Escort tug performance prediction: a CFD method




Smoker, Brendan

Journal Title

Journal ISSN

Volume Title



As the demand for energy continues to increase around the world, more vessels used in the transport of energy, such as Liquid Natural Gas (LNG) and crude oil tankers are being built to transport energy to market overseas. The escort tug has been developed in order to assist in the safe transit of such vessels in confined waterways. Designed to apply emergency braking and steering forces to the stern of a tanker while underway, an escort tug features a hull shape that generates large hydrodynamic lift and drag forces when operating at high angles of attack, this is known as indirect mode. This escorting mode is highly effective at speeds 8 knots and above, often generating towline forces well in excess of bollard pull. Escort performance prediction is a vital aspect of the design of escort tugs. It is important to know a priori if a design will meet the necessary performance criteria. In the past, performance predictions have relied heavily on model testing and empirical methods. With the recent emergence of Computational Fluid Dynamics (CFD) as a commercially viable design tool for naval architects, extensive escort performance predictions can now be carried out more accurately in less time and at less cost than was previously possible. This thesis describes the methodology of a CFD based escort performance prediction method that is accurate and cost effective.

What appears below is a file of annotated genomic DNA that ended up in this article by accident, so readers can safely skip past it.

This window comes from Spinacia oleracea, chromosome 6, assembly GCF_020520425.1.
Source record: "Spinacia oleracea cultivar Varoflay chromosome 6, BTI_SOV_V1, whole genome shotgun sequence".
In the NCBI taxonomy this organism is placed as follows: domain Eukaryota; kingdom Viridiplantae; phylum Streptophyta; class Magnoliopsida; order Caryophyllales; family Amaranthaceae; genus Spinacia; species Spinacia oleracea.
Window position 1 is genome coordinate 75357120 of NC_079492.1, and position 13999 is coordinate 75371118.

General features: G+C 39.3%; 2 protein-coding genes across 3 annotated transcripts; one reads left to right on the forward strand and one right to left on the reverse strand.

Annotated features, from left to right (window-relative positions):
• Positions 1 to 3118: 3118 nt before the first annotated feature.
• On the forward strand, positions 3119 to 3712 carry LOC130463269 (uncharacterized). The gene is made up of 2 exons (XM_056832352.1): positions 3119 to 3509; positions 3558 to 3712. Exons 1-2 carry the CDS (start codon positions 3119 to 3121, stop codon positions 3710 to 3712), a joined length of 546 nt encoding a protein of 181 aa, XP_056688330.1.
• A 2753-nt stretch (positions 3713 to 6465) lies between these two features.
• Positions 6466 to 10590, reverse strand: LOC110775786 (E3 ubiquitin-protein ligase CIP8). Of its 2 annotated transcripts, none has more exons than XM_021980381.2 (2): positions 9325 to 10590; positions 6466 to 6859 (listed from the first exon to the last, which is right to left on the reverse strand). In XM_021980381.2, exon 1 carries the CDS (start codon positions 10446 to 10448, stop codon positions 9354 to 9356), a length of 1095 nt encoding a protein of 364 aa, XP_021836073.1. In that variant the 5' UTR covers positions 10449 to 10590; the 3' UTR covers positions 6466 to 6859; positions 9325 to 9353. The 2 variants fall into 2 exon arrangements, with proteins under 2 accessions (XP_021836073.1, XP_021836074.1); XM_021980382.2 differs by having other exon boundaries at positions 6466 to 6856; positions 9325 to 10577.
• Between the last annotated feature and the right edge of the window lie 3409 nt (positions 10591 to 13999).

marine, scaling effects, turbulence, ITTC, indirect mode, indirect escort, indirect steering, indirect braking, transverse arrest, ASD, tanker, oil safety, staple, skeg, Z-drive, bollard pull, escort butterfly plot, STAR-CCM+, NSERC